- 46,99 €
Description de l’éditeur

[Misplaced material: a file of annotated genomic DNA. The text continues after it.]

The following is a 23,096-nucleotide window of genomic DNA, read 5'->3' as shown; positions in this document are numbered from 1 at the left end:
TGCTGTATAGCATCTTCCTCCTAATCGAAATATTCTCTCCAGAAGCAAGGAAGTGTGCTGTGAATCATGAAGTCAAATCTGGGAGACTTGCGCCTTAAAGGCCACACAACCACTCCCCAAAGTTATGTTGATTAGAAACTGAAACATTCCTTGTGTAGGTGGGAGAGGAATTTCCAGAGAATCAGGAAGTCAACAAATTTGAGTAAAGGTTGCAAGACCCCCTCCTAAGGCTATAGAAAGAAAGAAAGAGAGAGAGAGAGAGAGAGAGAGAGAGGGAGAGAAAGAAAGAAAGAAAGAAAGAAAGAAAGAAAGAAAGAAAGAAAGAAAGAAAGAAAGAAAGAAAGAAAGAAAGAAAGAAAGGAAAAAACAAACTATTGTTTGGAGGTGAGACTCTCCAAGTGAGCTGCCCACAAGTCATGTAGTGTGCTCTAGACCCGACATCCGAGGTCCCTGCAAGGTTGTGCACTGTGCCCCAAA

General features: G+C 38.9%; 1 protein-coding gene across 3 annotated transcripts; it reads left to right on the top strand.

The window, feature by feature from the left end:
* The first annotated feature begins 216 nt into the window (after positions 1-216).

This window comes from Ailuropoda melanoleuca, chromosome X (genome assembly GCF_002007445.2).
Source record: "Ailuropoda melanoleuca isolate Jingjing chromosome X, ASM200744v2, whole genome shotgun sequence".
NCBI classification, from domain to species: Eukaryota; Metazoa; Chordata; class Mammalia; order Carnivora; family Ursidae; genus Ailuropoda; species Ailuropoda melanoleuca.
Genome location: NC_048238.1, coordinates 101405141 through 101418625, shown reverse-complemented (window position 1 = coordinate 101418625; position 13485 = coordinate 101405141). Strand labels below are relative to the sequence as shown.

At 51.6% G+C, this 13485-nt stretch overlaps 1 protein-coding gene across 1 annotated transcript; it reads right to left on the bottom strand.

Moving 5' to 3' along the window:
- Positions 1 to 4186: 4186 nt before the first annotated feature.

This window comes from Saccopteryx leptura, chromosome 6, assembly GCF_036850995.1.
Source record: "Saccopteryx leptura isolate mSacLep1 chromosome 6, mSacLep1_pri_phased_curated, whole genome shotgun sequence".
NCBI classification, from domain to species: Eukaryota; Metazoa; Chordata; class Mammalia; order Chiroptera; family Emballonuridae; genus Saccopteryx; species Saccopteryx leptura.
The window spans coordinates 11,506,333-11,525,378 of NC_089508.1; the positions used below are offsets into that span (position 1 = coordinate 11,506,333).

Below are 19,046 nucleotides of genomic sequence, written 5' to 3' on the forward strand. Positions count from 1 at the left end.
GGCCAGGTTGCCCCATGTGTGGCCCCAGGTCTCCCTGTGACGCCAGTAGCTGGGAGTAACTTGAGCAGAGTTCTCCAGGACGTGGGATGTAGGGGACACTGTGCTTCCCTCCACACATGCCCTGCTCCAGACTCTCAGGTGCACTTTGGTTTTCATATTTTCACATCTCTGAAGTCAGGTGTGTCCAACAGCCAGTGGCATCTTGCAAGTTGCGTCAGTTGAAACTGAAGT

Sex work continues to provoke controversial legal and public policy debates world-wide that raise fundamental questions about the state’s role in protecting individual rights, status quo social relations, and public health. This book unites ethnographic research from China, Canada, and the United States to argue that criminalization results in a totalizing set of negative consequences for sex workers’ health, safety, and human rights. Such consequences are enabled through the operations of an exclusionary regime, a dense coalescence of punitive forces that involves both governance, in the form of the criminal justice system and other state agents, and dynamic interpersonal encounters in which individuals both enforce and negotiate stigma-related discrimination against sex workers. Chapter Two demonstrates how criminalization harms sex workers by isolating their work to potentially dangerous locations, fostering mistrust of authority figures, further limiting their abilities to find legal work and housing, and restricting possibilities for collective rights-based organizing. Criminalized sex workers report police harassment, seizure of condoms, and adversarial police-sex worker relations that enable others to abuse them with impunity. Chapter Three describes how sex workers negotiate these restrictions on their rights and personal autonomy via their arrest avoidance and client management strategies, self-treatment of health issues, selective mutual aid, rights-based organizing, and entrenchment in sex work or other criminalized activities. Chapter Four describes how researchers working in countries or locales that criminalize sex work face ethical concerns as well as barriers to their work at the practical, institutional, and political levels.